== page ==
The main researcher (FN) provides an on-site 1-h interactive training to the participating neurologists and PD nurse specialists. During the training, the concept of SDM and the deliberative consultation model will be introduced [8]. Furthermore, the use of the Option Grid patient decision aid and the online supplementary information will be explained. The training will not be extensive as we want to analyse how professionals use the SDM intervention in real-life situations, without any prescribed behaviour, as the Option Grid patient decision aid will be publicly available without training after the study [12].

Study procedures

Consecutive patients, found to be eligible for an advanced treatment by the neurologist, will be invited to participate in the study. The patients will receive written information from their neurologist or PD nurse specialist, before written informed consent is obtained.

In the pre-intervention group, patients will receive information and decision support as usual. The decision process of an individual patient ends when a preliminary choice for a treatment has been made and the screening for definite treatment eligibility is initiated.

Once 20 patients in the pre-intervention group have finished their decision process, the professionals will participate in the 1-h training. Next, the 20 patients of the post-intervention group will be included and enter the decision process making use of the Option Grid patient decision aid and website. Every neurologist and PD nurse specialist will receive a personal login code after the training for the website. Once patients in the post-intervention group are included and have been introduced to the Option Grid by the professional, they will receive their unique login code as well.

Outcome measures

This feasibility study will focus on four aspects, being acceptability, level of implementation, small-scale efficacy testing and evaluation of study procedures, each with their own relevant outcome measures (Table 1). In order to increase cross-validation of the data contextual factors will also be measured (Table 1).
Table 1

Study methods and instruments

Research objectives

Components

Methods and instruments

Demographic data

Demographic data

Baseline questionnaire with questions on demographics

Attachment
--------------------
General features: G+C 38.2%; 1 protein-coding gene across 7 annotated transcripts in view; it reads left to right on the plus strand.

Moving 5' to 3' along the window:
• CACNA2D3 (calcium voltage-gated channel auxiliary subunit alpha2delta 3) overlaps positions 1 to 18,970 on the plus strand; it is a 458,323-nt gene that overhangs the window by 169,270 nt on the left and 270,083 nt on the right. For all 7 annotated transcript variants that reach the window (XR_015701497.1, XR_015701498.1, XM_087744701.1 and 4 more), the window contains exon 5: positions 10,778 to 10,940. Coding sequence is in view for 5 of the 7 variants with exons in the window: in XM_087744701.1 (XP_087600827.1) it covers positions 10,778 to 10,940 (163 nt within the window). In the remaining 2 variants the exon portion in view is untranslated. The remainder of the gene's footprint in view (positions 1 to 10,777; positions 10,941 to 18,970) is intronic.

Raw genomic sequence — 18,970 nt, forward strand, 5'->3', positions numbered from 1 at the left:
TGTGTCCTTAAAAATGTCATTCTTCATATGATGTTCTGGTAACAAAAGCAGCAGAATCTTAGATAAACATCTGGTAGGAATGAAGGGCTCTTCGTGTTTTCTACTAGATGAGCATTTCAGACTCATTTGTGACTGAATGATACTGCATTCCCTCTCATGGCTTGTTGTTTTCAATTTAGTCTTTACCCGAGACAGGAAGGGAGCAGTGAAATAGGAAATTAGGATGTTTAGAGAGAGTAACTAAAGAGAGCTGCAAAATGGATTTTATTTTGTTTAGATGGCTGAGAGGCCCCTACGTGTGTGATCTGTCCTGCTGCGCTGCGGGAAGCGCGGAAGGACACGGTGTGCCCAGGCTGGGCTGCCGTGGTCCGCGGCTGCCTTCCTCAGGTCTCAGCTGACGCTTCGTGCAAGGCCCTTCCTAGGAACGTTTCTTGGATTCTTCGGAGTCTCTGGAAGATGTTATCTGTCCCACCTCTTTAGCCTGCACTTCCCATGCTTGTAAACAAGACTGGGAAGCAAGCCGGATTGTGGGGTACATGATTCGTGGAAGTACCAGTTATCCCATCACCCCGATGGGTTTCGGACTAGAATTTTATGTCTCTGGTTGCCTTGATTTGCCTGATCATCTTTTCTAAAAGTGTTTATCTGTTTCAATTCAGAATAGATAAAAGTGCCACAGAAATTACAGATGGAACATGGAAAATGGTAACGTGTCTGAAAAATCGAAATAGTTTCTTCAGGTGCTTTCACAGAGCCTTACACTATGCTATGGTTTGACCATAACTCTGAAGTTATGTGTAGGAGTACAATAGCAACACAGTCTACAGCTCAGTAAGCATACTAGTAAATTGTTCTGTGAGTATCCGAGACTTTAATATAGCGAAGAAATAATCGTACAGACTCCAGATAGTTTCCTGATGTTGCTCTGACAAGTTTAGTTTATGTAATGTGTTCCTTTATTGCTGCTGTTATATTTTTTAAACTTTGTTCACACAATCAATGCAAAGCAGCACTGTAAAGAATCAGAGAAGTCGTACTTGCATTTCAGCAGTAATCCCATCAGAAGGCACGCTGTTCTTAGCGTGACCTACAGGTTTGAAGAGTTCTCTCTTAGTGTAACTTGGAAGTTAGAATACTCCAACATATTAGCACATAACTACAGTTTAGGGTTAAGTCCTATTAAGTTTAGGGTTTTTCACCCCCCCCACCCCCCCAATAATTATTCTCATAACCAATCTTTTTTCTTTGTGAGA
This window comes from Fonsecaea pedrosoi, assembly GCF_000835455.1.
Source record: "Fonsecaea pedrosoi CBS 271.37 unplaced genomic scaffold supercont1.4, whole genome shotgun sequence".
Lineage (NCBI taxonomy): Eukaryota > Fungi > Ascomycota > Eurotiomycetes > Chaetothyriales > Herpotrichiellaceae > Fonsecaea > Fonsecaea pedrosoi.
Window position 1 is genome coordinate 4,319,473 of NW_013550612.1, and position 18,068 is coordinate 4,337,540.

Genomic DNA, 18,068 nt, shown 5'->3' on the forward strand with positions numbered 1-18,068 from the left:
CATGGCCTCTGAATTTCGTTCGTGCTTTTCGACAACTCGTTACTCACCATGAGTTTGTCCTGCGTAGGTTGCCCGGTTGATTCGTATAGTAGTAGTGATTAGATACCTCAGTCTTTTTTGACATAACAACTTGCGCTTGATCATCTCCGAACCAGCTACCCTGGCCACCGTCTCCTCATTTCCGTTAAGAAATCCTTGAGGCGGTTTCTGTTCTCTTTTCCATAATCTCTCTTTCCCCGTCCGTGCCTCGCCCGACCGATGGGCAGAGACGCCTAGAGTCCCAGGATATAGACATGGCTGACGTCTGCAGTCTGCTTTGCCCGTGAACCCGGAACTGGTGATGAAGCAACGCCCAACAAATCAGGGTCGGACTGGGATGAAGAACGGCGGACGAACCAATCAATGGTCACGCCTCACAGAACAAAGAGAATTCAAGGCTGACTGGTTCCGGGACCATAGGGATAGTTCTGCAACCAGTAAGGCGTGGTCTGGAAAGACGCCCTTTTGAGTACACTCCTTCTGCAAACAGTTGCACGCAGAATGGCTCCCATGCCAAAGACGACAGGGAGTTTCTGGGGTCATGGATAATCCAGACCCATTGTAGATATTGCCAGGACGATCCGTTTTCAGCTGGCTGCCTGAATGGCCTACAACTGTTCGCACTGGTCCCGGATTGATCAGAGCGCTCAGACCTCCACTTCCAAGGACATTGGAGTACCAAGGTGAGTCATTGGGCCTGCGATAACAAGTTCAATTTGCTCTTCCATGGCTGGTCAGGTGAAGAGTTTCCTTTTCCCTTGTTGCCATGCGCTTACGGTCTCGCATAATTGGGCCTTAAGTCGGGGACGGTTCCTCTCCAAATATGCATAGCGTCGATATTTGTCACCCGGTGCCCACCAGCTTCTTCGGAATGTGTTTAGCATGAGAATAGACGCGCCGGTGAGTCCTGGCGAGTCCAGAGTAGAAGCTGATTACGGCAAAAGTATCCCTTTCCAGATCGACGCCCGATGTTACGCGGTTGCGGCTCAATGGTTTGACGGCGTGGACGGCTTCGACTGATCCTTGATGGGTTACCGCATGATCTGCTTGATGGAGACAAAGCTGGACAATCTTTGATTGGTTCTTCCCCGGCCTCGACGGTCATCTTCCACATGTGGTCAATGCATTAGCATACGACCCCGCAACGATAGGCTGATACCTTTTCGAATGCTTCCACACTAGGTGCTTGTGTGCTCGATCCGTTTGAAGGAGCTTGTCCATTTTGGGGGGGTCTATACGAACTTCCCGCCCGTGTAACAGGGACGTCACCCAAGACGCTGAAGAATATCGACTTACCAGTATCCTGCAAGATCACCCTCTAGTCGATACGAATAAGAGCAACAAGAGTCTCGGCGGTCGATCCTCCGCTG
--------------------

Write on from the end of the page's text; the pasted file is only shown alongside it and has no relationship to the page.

Acceptability

1. Satisfaction with intervention and how intervention is received

1a. Structured questionnaires for patients on items as readability, comprehensiveness, layout and amount of information

1b. Semi-structured interviews with patients, neurologists and PD nurse specialists with items on perceived satisfaction, and perceived strengths and weaknesses of the intervention

Level of implementation

1. To what extent is the intervention implemented as planned

2. To what extent were all components of the intervention used

3. How did participants react to the specific aspects of the intervention and to what extent did patients engage in the intervention

4. What proportion of the included population actually were using the intervention

1. Field notes to what extent the intervention was implemented as planned and training was provided as planned

2. Analysis of audiotapes consultations, logging data of navigation behaviour website and hard copies of value elicitation tool summary: evaluation if all elements of intervention are actually used

3a. Analysis of audiotapes consultations and logging data of navigation behaviour website to analyse if patients engage in all elements of the intervention

3b. Semi-structured interviews on the perceived interaction with the different elements of the intervention

4. Analysis of audiotapes consultations and logging data of navigation behaviour website to analyse which patients in the intervention group and professionals were using the intervention during the decision process

Small-scale efficacy testing:

- Level of SDM

1. Patient and neurologist/PD nurse perceived level of SDM

2. Researcher observed level of SDM

1. Structured questionnaires for patients and neurologists/PD nurse specialists using the following validated scales: SDMQ-9 (patients) and SDMQ-9-doc (neurologists/PD nurse specialists), CollaboRATE (patients) and CPS actual role (patients, neurologists, PD nurse specialists)

2. Analysis of the audiotaped consultations using the validated scale: OPTION-5

Small-scale efficacy testing:- Decision quality

1. Level of informed choice

2. Decisional conflict in decision-making

1. Measuring knowledge in patients at the start and end of decision-making process using questionnaire with 20 questions on the advanced treatments

2. Structured questionnaires for patients and neurologists/PD nurse specialists using the following validated scales: DCS (patients) and PDPAI (neurologists/PD nurse specialists)

Feasibility of study procedures

1. Recruitment

2. Potential outcome indicators